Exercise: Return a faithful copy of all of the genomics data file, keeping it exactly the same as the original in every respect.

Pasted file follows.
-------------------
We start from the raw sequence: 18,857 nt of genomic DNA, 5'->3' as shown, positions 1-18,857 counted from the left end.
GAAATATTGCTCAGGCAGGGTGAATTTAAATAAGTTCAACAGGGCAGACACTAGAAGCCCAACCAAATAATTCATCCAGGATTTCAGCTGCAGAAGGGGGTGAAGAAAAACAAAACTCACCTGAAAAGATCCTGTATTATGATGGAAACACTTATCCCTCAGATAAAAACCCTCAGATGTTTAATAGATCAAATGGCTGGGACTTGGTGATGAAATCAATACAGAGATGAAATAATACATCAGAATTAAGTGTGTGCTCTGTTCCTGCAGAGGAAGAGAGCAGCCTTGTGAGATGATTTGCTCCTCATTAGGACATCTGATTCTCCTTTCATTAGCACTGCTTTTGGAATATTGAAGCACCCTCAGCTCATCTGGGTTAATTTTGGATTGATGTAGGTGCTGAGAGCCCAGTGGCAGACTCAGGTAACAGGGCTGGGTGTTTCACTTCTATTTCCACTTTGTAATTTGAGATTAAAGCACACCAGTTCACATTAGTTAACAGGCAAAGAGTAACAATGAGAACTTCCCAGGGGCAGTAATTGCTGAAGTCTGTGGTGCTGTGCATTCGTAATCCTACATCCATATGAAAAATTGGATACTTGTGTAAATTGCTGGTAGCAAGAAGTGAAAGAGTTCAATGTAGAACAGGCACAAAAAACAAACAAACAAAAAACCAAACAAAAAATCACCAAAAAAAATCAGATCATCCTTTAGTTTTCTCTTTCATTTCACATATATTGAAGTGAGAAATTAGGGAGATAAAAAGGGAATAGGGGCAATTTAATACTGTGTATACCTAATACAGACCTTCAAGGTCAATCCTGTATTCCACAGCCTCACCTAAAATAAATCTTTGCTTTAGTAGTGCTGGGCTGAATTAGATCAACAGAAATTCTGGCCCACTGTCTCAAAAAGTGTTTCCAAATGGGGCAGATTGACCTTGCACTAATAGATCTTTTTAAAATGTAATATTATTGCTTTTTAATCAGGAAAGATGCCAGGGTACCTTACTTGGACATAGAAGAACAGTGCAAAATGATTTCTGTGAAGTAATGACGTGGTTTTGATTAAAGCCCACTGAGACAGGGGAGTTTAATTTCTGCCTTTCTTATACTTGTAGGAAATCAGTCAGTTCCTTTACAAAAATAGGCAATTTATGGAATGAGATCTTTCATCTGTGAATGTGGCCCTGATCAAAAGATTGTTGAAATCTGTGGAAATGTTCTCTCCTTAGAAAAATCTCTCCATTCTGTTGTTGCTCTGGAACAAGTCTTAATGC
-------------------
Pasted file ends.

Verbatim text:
We start from the raw sequence: 18,857 nt of genomic DNA, 5'->3' as shown, positions 1-18,857 counted from the left end.
GAAATATTGCTCAGGCAGGGTGAATTTAAATAAGTTCAACAGGGCAGACACTAGAAGCCCAACCAAATAATTCATCCAGGATTTCAGCTGCAGAAGGGGGTGAAGAAAAACAAAACTCACCTGAAAAGATCCTGTATTATGATGGAAACACTTATCCCTCAGATAAAAACCCTCAGATGTTTAATAGATCAAATGGCTGGGACTTGGTGATGAAATCAATACAGAGATGAAATAATACATCAGAATTAAGTGTGTGCTCTGTTCCTGCAGAGGAAGAGAGCAGCCTTGTGAGATGATTTGCTCCTCATTAGGACATCTGATTCTCCTTTCATTAGCACTGCTTTTGGAATATTGAAGCACCCTCAGCTCATCTGGGTTAATTTTGGATTGATGTAGGTGCTGAGAGCCCAGTGGCAGACTCAGGTAACAGGGCTGGGTGTTTCACTTCTATTTCCACTTTGTAATTTGAGATTAAAGCACACCAGTTCACATTAGTTAACAGGCAAAGAGTAACAATGAGAACTTCCCAGGGGCAGTAATTGCTGAAGTCTGTGGTGCTGTGCATTCGTAATCCTACATCCATATGAAAAATTGGATACTTGTGTAAATTGCTGGTAGCAAGAAGTGAAAGAGTTCAATGTAGAACAGGCACAAAAAACAAACAAACAAAAAACCAAACAAAAAATCACCAAAAAAAATCAGATCATCCTTTAGTTTTCTCTTTCATTTCACATATATTGAAGTGAGAAATTAGGGAGATAAAAAGGGAATAGGGGCAATTTAATACTGTGTATACCTAATACAGACCTTCAAGGTCAATCCTGTATTCCACAGCCTCACCTAAAATAAATCTTTGCTTTAGTAGTGCTGGGCTGAATTAGATCAACAGAAATTCTGGCCCACTGTCTCAAAAAGTGTTTCCAAATGGGGCAGATTGACCTTGCACTAATAGATCTTTTTAAAATGTAATATTATTGCTTTTTAATCAGGAAAGATGCCAGGGTACCTTACTTGGACATAGAAGAACAGTGCAAAATGATTTCTGTGAAGTAATGACGTGGTTTTGATTAAAGCCCACTGAGACAGGGGAGTTTAATTTCTGCCTTTCTTATACTTGTAGGAAATCAGTCAGTTCCTTTACAAAAATAGGCAATTTATGGAATGAGATCTTTCATCTGTGAATGTGGCCCTGATCAAAAGATTGTTGAAATCTGTGGAAATGTTCTCTCCTTAGAAAAATCTCTCCATTCTGTTGTTGCTCTGGAACAAGTCTTAATGC